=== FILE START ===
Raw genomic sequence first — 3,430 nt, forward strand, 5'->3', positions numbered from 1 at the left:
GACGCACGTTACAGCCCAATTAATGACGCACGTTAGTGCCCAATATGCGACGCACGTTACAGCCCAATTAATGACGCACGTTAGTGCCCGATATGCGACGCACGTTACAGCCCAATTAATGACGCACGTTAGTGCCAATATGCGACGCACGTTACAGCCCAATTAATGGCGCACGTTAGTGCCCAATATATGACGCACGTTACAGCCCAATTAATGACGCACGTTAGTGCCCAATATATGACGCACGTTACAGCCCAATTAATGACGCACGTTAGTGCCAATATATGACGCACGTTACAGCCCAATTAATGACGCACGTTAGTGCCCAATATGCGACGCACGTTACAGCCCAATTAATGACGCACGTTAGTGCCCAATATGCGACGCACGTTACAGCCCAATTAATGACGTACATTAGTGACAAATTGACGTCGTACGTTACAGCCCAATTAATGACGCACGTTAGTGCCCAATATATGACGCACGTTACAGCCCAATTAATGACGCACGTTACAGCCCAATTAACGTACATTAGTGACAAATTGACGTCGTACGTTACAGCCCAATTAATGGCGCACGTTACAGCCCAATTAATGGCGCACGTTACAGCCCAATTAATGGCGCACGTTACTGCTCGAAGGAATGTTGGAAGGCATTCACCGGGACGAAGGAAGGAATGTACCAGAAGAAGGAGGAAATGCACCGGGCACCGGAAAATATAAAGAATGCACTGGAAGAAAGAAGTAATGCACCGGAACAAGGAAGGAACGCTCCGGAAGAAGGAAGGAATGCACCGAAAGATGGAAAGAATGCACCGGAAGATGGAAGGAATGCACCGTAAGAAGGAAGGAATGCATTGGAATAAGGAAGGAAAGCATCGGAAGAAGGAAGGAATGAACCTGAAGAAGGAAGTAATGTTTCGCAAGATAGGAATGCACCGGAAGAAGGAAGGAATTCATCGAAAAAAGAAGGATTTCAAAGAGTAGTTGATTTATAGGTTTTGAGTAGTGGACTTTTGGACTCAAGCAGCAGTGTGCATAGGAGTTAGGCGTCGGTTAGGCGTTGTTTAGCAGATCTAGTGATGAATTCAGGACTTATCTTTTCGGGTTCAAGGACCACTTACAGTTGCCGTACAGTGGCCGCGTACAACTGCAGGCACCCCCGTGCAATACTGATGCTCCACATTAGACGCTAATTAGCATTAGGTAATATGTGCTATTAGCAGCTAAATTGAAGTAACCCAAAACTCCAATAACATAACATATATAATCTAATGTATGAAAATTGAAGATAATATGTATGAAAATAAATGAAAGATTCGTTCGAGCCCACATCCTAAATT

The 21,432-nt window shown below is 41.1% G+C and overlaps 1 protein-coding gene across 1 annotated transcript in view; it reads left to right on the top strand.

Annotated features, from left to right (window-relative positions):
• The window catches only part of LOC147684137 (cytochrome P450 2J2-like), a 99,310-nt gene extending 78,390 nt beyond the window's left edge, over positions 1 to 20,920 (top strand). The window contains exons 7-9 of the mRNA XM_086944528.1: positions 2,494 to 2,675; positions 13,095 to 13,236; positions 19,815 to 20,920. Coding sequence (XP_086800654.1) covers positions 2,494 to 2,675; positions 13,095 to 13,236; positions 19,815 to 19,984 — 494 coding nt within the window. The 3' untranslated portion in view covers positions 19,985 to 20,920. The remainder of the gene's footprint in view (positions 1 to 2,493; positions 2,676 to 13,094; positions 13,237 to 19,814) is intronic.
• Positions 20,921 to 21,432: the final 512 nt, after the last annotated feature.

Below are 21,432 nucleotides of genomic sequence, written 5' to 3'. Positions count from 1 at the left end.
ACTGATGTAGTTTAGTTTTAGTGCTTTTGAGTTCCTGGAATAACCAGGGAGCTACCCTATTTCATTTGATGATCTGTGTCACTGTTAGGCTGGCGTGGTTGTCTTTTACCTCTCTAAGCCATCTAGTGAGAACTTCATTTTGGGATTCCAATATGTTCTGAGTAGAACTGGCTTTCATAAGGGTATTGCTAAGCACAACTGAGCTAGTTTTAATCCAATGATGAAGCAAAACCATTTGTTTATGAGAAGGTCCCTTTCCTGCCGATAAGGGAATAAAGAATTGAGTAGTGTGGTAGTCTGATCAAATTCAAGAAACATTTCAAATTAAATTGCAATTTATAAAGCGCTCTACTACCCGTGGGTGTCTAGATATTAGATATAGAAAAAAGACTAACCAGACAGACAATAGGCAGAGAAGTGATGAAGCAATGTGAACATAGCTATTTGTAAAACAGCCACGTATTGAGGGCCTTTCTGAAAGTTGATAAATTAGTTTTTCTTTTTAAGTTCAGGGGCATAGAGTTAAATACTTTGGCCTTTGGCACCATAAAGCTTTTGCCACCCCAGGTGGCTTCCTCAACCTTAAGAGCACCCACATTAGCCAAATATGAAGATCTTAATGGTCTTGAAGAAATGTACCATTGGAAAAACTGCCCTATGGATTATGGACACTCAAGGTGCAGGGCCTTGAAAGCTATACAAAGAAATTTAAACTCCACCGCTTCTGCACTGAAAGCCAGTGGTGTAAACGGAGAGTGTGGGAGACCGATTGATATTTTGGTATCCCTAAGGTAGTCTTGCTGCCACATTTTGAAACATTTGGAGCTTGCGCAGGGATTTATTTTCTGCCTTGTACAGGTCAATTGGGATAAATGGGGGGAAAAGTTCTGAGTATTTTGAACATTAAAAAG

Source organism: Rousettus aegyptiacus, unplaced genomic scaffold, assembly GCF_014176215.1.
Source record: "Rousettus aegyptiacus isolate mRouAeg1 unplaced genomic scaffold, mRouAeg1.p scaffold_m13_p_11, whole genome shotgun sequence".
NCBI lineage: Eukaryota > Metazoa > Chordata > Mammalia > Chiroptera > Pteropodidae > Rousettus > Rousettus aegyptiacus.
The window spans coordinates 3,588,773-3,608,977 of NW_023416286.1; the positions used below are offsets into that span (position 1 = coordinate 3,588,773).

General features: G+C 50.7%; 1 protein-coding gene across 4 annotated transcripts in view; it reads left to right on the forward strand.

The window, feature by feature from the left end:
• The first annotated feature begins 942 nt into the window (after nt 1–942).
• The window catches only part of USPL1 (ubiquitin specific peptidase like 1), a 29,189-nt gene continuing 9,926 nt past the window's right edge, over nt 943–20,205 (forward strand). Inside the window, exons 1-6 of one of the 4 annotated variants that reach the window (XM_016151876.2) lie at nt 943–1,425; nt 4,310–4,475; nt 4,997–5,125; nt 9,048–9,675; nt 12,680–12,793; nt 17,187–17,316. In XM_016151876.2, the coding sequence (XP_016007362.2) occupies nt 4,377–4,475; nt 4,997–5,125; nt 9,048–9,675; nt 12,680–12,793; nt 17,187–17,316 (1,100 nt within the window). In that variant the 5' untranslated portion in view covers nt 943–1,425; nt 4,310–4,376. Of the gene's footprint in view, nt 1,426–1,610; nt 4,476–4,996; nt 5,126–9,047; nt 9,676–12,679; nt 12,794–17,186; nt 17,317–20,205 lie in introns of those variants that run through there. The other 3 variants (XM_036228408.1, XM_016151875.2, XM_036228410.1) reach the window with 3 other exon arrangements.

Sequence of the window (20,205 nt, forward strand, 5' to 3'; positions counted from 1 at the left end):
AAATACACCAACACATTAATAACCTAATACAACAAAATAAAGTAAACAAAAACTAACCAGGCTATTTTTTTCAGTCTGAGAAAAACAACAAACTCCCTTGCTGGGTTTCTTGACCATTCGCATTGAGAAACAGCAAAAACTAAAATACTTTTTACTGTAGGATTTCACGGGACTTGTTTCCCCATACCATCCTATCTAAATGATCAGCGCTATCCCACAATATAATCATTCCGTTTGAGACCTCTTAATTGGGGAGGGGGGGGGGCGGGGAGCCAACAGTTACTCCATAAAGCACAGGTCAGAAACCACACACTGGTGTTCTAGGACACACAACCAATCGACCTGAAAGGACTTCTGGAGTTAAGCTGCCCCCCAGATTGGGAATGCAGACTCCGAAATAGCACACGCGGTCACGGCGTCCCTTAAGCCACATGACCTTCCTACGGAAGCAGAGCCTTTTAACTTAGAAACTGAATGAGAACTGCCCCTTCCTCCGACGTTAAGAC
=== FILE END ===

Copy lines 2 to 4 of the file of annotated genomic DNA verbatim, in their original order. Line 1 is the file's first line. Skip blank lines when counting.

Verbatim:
GACGCACGTTACAGCCCAATTAATGACGCACGTTAGTGCCCAATATGCGACGCACGTTACAGCCCAATTAATGACGCACGTTAGTGCCCGATATGCGACGCACGTTACAGCCCAATTAATGACGCACGTTAGTGCCAATATGCGACGCACGTTACAGCCCAATTAATGGCGCACGTTAGTGCCCAATATATGACGCACGTTACAGCCCAATTAATGACGCACGTTAGTGCCCAATATATGACGCACGTTACAGCCCAATTAATGACGCACGTTAGTGCCAATATATGACGCACGTTACAGCCCAATTAATGACGCACGTTAGTGCCCAATATGCGACGCACGTTACAGCCCAATTAATGACGCACGTTAGTGCCCAATATGCGACGCACGTTACAGCCCAATTAATGACGTACATTAGTGACAAATTGACGTCGTACGTTACAGCCCAATTAATGACGCACGTTAGTGCCCAATATATGACGCACGTTACAGCCCAATTAATGACGCACGTTACAGCCCAATTAACGTACATTAGTGACAAATTGACGTCGTACGTTACAGCCCAATTAATGGCGCACGTTACAGCCCAATTAATGGCGCACGTTACAGCCCAATTAATGGCGCACGTTACTGCTCGAAGGAATGTTGGAAGGCATTCACCGGGACGAAGGAAGGAATGTACCAGAAGAAGGAGGAAATGCACCGGGCACCGGAAAATATAAAGAATGCACTGGAAGAAAGAAGTAATGCACCGGAACAAGGAAGGAACGCTCCGGAAGAAGGAAGGAATGCACCGAAAGATGGAAAGAATGCACCGGAAGATGGAAGGAATGCACCGTAAGAAGGAAGGAATGCATTGGAATAAGGAAGGAAAGCATCGGAAGAAGGAAGGAATGAACCTGAAGAAGGAAGTAATGTTTCGCAAGATAGGAATGCACCGGAAGAAGGAAGGAATTCATCGAAAAAAGAAGGATTTCAAAGAGTAGTTGATTTATAGGTTTTGAGTAGTGGACTTTTGGACTCAAGCAGCAGTGTGCATAGGAGTTAGGCGTCGGTTAGGCGTTGTTTAGCAGATCTAGTGATGAATTCAGGACTTATCTTTTCGGGTTCAAGGACCACTTACAGTTGCCGTACAGTGGCCGCGTACAACTGCAGGCACCCCCGTGCAATACTGATGCTCCACATTAGACGCTAATTAGCATTAGGTAATATGTGCTATTAGCAGCTAAATTGAAGTAACCCAAAACTCCAATAACATAACATATATAATCTAATGTATGAAAATTGAAGATAATATGTATGAAAATAAATGAAAGATTCGTTCGAGCCCACATCCTAAATT

The 21,432-nt window shown below is 41.1% G+C and overlaps 1 protein-coding gene across 1 annotated transcript in view; it reads left to right on the top strand.

Annotated features, from left to right (window-relative positions):